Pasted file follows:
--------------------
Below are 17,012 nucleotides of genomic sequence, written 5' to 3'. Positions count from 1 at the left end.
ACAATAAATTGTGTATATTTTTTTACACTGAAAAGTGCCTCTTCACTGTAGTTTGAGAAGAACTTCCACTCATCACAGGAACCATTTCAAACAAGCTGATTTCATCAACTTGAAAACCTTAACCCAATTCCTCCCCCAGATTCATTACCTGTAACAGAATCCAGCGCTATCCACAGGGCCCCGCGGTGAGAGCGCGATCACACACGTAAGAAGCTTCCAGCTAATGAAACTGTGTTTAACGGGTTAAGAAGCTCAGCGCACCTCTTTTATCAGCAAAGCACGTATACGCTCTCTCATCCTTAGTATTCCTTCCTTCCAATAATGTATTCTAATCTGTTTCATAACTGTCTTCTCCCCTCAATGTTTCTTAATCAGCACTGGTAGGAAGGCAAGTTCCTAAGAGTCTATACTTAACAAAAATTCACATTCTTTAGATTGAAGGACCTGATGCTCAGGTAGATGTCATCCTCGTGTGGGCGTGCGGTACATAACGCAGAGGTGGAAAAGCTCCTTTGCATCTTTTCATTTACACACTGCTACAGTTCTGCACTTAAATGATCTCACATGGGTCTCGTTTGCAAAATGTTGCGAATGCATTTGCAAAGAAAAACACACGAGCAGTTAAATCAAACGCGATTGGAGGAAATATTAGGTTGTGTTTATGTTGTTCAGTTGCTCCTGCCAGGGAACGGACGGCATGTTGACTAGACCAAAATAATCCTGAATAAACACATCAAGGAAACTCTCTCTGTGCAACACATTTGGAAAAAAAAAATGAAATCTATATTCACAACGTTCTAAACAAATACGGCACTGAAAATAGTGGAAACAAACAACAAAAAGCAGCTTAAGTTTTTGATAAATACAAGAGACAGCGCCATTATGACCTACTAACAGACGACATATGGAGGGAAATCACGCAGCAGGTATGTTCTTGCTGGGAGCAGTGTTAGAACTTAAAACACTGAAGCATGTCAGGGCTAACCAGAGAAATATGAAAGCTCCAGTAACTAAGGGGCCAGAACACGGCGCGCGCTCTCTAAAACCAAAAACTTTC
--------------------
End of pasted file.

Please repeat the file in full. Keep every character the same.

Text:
Below are 17,012 nucleotides of genomic sequence, written 5' to 3'. Positions count from 1 at the left end.
ACAATAAATTGTGTATATTTTTTTACACTGAAAAGTGCCTCTTCACTGTAGTTTGAGAAGAACTTCCACTCATCACAGGAACCATTTCAAACAAGCTGATTTCATCAACTTGAAAACCTTAACCCAATTCCTCCCCCAGATTCATTACCTGTAACAGAATCCAGCGCTATCCACAGGGCCCCGCGGTGAGAGCGCGATCACACACGTAAGAAGCTTCCAGCTAATGAAACTGTGTTTAACGGGTTAAGAAGCTCAGCGCACCTCTTTTATCAGCAAAGCACGTATACGCTCTCTCATCCTTAGTATTCCTTCCTTCCAATAATGTATTCTAATCTGTTTCATAACTGTCTTCTCCCCTCAATGTTTCTTAATCAGCACTGGTAGGAAGGCAAGTTCCTAAGAGTCTATACTTAACAAAAATTCACATTCTTTAGATTGAAGGACCTGATGCTCAGGTAGATGTCATCCTCGTGTGGGCGTGCGGTACATAACGCAGAGGTGGAAAAGCTCCTTTGCATCTTTTCATTTACACACTGCTACAGTTCTGCACTTAAATGATCTCACATGGGTCTCGTTTGCAAAATGTTGCGAATGCATTTGCAAAGAAAAACACACGAGCAGTTAAATCAAACGCGATTGGAGGAAATATTAGGTTGTGTTTATGTTGTTCAGTTGCTCCTGCCAGGGAACGGACGGCATGTTGACTAGACCAAAATAATCCTGAATAAACACATCAAGGAAACTCTCTCTGTGCAACACATTTGGAAAAAAAAAATGAAATCTATATTCACAACGTTCTAAACAAATACGGCACTGAAAATAGTGGAAACAAACAACAAAAAGCAGCTTAAGTTTTTGATAAATACAAGAGACAGCGCCATTATGACCTACTAACAGACGACATATGGAGGGAAATCACGCAGCAGGTATGTTCTTGCTGGGAGCAGTGTTAGAACTTAAAACACTGAAGCATGTCAGGGCTAACCAGAGAAATATGAAAGCTCCAGTAACTAAGGGGCCAGAACACGGCGCGCGCTCTCTAAAACCAAAAACTTTC